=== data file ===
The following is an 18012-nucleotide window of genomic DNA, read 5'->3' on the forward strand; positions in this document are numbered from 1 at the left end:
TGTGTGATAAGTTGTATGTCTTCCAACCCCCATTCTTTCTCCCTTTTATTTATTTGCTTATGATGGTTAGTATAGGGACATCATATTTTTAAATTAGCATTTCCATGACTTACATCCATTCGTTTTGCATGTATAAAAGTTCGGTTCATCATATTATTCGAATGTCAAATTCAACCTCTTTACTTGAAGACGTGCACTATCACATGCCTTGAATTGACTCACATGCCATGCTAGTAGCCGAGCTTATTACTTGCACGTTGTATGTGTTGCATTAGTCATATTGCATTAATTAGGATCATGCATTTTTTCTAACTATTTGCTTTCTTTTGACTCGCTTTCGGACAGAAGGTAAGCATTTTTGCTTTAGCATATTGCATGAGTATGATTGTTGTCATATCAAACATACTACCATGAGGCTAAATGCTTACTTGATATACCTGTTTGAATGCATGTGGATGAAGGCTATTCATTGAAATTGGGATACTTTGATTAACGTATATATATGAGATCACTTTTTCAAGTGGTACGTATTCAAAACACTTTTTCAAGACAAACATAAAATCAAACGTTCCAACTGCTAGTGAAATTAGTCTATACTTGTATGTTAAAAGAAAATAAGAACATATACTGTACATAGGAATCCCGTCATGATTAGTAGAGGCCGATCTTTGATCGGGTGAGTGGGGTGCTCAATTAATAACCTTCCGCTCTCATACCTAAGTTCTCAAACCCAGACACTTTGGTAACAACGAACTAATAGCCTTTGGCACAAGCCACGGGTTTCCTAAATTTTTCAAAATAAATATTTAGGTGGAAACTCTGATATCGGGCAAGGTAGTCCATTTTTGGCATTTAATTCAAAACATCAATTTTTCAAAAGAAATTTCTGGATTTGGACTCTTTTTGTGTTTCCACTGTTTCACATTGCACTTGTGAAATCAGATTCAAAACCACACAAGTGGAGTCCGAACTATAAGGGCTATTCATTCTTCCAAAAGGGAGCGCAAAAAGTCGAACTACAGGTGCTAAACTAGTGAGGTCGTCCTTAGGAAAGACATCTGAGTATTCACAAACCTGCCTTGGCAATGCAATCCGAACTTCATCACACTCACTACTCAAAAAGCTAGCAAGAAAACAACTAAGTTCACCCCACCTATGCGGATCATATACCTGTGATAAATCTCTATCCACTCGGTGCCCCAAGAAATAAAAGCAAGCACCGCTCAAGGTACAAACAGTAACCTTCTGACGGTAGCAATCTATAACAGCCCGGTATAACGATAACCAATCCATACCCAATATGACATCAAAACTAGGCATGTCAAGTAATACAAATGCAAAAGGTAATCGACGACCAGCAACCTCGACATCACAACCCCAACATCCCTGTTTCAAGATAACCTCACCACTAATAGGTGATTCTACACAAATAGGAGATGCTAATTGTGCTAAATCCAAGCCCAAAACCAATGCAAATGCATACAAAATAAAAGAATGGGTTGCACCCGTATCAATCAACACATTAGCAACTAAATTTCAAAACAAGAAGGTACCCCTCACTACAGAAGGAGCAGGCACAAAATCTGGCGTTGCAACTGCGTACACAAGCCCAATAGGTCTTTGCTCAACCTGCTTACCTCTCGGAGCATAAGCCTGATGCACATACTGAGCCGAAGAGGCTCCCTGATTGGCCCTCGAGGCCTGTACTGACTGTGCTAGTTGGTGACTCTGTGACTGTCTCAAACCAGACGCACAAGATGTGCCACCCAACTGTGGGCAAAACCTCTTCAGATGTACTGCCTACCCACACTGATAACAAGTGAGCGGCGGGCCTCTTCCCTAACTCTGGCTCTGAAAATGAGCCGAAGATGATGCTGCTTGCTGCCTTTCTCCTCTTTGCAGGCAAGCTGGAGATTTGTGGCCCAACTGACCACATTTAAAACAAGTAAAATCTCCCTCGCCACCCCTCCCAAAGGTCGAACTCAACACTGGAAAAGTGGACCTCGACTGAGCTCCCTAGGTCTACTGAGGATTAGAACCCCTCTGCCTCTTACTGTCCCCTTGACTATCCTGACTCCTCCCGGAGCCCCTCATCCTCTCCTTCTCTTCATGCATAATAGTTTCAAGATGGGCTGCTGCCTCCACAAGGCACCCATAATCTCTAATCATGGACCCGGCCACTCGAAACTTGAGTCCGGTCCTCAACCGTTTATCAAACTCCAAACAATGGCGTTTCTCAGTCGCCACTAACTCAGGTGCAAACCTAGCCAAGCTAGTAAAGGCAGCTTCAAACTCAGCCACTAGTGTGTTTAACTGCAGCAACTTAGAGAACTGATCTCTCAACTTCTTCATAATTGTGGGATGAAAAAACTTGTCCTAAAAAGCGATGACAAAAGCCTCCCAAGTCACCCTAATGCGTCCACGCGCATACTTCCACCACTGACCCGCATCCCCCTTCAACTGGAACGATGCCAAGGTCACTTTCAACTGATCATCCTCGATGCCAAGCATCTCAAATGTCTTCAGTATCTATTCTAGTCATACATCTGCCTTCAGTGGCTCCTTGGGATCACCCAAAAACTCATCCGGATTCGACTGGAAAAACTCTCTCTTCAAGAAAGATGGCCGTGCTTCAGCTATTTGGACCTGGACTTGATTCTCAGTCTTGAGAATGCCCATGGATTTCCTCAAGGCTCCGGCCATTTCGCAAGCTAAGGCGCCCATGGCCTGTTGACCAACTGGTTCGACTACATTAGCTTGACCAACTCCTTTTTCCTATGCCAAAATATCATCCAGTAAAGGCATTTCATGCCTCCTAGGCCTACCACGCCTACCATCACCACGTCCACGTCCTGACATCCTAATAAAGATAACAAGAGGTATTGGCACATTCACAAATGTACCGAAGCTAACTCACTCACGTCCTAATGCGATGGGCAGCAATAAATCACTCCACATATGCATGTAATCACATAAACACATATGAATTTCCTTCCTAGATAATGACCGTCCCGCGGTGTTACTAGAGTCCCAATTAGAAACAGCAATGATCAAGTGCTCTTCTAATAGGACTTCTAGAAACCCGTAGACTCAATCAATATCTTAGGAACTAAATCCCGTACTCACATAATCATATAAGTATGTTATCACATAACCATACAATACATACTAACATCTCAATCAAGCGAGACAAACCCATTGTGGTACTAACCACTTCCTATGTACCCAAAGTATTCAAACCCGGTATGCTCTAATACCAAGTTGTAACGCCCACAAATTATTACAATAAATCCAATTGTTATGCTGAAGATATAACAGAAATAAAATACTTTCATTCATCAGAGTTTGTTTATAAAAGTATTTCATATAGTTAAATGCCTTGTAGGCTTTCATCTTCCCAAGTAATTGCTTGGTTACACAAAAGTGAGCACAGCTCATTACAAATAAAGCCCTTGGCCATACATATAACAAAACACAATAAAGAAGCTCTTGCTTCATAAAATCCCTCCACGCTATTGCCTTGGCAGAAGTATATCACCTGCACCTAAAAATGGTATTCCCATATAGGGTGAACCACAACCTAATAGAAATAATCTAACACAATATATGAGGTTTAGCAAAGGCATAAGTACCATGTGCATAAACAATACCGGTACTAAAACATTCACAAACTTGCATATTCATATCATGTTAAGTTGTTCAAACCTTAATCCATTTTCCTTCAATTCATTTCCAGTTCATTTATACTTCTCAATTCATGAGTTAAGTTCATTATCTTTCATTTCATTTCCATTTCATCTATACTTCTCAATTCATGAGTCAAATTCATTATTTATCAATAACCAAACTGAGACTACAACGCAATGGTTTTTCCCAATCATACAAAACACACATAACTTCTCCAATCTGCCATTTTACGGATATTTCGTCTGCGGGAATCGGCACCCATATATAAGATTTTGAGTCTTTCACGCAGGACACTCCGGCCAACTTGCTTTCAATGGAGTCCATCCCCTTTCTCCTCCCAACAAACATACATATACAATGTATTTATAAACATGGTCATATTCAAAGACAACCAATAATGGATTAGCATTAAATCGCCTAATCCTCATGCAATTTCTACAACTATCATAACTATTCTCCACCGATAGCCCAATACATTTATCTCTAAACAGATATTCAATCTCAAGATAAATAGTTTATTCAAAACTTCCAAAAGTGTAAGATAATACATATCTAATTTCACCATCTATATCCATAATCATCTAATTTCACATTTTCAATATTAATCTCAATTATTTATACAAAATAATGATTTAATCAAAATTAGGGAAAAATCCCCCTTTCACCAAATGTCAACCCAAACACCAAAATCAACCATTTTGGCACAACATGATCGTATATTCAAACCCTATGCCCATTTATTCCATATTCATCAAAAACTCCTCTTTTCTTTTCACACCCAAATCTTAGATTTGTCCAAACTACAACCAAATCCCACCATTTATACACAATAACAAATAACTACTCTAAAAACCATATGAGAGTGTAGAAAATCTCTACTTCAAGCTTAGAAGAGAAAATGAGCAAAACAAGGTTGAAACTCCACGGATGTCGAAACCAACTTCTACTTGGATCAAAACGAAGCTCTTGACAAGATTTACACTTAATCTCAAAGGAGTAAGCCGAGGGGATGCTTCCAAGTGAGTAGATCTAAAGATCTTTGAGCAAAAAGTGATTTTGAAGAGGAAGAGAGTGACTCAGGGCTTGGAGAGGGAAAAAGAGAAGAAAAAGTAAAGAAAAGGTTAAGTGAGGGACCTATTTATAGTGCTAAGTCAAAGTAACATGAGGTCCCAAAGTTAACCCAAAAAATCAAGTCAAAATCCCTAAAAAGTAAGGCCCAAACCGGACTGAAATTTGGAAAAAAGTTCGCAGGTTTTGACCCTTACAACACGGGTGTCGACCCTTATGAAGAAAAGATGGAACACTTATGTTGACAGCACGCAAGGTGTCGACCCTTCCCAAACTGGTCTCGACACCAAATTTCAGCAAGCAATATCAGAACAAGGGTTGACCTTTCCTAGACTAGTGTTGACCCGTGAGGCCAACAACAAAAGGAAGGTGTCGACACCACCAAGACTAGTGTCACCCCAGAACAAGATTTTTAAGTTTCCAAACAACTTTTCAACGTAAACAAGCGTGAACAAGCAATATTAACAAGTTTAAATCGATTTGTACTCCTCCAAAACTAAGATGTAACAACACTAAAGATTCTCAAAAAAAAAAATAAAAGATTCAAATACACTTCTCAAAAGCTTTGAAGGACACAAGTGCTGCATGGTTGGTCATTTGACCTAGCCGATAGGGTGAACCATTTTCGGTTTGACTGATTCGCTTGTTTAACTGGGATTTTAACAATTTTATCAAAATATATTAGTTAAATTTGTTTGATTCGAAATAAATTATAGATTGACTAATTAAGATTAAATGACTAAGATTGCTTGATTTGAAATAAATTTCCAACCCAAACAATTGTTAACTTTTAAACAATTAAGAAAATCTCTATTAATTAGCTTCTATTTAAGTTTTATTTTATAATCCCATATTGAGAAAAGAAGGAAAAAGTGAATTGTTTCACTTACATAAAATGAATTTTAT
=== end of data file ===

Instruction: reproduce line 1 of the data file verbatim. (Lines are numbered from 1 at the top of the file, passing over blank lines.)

The following is an 18012-nucleotide window of genomic DNA, read 5'->3' on the forward strand; positions in this document are numbered from 1 at the left end: